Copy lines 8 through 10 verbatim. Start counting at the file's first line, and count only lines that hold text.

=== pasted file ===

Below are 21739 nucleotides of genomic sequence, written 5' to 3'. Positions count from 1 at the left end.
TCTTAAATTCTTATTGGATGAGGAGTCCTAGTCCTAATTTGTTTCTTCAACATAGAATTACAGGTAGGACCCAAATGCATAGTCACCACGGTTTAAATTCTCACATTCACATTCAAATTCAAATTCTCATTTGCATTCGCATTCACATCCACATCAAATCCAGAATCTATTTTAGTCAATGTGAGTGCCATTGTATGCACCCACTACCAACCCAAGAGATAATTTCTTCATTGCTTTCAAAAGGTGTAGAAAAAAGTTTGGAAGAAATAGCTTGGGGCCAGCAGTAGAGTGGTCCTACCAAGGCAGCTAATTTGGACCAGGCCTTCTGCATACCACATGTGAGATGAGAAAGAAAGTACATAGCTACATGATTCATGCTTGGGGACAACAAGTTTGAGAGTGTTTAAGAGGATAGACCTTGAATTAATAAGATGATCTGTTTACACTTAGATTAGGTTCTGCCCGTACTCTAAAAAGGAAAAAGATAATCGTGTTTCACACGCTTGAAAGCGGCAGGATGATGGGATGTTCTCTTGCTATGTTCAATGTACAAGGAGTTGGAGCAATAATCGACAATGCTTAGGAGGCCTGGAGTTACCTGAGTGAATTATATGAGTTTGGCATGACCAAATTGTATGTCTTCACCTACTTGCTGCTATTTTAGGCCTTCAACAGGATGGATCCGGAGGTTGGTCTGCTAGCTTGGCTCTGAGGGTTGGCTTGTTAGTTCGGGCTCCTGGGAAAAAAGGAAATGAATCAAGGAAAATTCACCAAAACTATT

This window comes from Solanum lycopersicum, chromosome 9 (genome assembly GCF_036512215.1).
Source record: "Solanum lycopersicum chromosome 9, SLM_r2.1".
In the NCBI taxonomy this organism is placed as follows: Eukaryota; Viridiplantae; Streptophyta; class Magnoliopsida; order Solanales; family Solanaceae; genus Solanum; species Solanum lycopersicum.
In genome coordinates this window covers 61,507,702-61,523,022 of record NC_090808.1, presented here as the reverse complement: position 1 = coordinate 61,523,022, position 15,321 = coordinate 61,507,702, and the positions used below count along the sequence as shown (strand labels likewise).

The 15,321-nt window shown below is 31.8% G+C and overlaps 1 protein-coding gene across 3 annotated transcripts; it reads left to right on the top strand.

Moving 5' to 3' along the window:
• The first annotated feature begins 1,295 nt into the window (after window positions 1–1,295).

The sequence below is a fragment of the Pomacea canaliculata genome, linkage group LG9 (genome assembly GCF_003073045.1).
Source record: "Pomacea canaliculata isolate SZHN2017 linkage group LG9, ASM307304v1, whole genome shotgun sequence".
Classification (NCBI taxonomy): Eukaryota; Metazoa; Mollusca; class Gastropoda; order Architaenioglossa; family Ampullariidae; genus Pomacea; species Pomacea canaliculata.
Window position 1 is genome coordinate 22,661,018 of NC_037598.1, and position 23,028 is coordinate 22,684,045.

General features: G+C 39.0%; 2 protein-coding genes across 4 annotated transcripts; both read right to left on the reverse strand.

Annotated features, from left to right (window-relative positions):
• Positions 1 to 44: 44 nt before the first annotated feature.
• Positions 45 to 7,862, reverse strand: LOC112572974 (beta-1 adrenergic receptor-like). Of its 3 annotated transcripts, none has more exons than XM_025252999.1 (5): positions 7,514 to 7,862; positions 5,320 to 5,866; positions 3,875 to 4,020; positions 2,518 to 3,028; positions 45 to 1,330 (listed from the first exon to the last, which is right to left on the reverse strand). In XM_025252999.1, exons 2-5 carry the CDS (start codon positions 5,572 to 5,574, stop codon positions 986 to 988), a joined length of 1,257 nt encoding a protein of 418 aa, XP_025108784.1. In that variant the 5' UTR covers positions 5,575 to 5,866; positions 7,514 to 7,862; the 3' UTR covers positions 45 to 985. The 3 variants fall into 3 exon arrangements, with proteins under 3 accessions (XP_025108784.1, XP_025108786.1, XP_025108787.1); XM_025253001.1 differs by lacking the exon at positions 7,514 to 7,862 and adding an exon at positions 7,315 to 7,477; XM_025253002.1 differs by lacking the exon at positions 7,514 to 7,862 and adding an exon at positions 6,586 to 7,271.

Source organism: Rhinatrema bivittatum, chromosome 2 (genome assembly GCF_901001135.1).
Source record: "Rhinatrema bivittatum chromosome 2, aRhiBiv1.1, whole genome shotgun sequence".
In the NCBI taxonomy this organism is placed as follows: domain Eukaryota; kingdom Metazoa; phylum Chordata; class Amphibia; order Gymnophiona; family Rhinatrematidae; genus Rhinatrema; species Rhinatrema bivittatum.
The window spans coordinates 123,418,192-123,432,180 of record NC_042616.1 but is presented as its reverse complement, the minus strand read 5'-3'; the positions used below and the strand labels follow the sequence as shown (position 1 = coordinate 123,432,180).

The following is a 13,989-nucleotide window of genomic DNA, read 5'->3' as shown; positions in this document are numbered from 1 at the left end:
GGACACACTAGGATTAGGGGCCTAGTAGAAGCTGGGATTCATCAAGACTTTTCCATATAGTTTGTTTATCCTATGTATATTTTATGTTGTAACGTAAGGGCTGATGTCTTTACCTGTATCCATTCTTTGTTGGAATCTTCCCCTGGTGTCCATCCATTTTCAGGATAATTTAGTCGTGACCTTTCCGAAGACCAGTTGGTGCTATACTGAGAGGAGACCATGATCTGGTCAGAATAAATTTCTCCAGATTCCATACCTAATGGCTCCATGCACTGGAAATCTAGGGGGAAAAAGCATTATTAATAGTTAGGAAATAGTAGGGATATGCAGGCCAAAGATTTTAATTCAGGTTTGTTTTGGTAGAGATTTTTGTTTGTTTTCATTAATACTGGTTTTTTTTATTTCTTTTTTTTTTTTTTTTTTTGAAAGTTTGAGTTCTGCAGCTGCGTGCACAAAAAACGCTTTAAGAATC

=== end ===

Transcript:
Moving 5' to 3' along the window:
• The first annotated feature begins 1,295 nt into the window (after window positions 1–1,295).

The sequence below is a fragment of the Pomacea canaliculata genome, linkage group LG9 (genome assembly GCF_003073045.1).